Berthold Von Imhoff

Posted Live • Culture • Artists • Andrew's 2017 Adventure

Before a recent visit to St. Walburg, I’m not going to lie, I had no idea who the heck Berthold Von Imhoff was. 

So to help inform anyone who is like me (clueless), here are some Imhoff facts to get you in the know:

  • Berthold Von Imhoff was born in Germany, 149 years ago.
  • His artistic abilities were recognized early on, and at the ripe old age of 16, Imhoff painted his famous “The Glory of Emperor Frederick William” piece, which earned him the Art Academy Award of Berlin. (I’m not entirely sure what this is, but it sounds like a big deal.)
  • At age 24 he immigrated to America where he painted public buildings, usually churches, and private homes throughout the eastern United States.
  • In 1913, at age 46, Imhoff joined the wave of settlers heading for Saskatchewan and decided to set up camp in what is now known as St. Walburg. He chose the area because the untouched nature reminded him of the German countryside of his youth where he hunted, fished and rode horseback with his father.
  • He painted several Roman Catholic churches throughout Saskatchewan, transforming sparse walls and ceilings into works of art. These were often completed for minimal payment and, in some cases, were donated outright.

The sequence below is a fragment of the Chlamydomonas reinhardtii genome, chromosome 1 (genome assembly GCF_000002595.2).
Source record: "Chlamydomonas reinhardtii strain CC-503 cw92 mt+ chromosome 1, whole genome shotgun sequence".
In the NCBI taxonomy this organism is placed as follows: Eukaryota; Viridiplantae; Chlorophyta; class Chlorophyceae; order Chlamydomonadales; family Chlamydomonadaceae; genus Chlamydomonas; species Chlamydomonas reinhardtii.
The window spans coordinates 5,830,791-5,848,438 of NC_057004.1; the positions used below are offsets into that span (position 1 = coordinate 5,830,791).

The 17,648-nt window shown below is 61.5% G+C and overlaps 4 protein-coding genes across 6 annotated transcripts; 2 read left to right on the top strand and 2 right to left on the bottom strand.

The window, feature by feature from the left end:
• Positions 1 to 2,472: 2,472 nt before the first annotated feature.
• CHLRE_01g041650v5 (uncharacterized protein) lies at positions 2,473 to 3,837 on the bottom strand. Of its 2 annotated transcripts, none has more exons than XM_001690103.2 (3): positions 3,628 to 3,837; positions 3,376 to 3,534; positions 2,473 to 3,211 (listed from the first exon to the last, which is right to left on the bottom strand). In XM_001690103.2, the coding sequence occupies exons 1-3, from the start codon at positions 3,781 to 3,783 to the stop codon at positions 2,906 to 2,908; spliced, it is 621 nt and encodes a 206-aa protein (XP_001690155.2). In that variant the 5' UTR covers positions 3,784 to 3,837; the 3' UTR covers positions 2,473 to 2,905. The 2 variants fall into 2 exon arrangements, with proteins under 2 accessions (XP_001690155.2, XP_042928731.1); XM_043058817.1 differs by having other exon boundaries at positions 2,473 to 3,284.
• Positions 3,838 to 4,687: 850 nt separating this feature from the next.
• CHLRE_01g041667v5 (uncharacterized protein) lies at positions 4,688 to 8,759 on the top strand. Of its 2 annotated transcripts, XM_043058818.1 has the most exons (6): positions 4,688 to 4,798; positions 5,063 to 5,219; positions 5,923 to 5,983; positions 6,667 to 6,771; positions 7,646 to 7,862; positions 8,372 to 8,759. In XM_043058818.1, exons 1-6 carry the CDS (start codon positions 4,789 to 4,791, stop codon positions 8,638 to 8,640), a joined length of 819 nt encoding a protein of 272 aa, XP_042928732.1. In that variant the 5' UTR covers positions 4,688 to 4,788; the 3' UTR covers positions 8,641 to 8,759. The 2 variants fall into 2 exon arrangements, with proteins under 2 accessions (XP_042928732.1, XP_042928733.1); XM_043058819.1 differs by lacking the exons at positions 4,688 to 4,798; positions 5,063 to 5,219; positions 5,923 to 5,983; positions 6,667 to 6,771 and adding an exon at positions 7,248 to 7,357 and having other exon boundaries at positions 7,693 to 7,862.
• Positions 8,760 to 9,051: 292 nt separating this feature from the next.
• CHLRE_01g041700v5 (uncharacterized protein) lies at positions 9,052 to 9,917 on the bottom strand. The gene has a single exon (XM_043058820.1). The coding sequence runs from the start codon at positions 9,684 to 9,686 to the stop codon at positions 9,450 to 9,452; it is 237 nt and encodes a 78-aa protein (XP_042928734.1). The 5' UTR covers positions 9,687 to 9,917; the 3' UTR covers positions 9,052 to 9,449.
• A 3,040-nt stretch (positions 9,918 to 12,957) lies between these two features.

• As a result of his generosity to the churches of Saskatchewan, Imhoff was awarded the Knighthood of St. Gregory the Great by the Pope in 1937.

It was in his St. Walburg studio that Imhoff produced much of his artwork, including still lifes, portraits of early First Nations chiefs, European leaders and royalty, and American presidents.

His St. Walburg studio.
Much like the Mona Lisa, the eyes in his paintings follow you around the room.

Upon his death in 1939, Berthold Von Imhoff left over 250 paintings in his studio, some of which remain there today while others are on display at the Cultural Science Centre in nearby Lloydminster.

Above and below: The Imhoff Gallery in Lloydminster

For more information on Berthold Von Imhoff and his work, visit: or

Thanks for reading.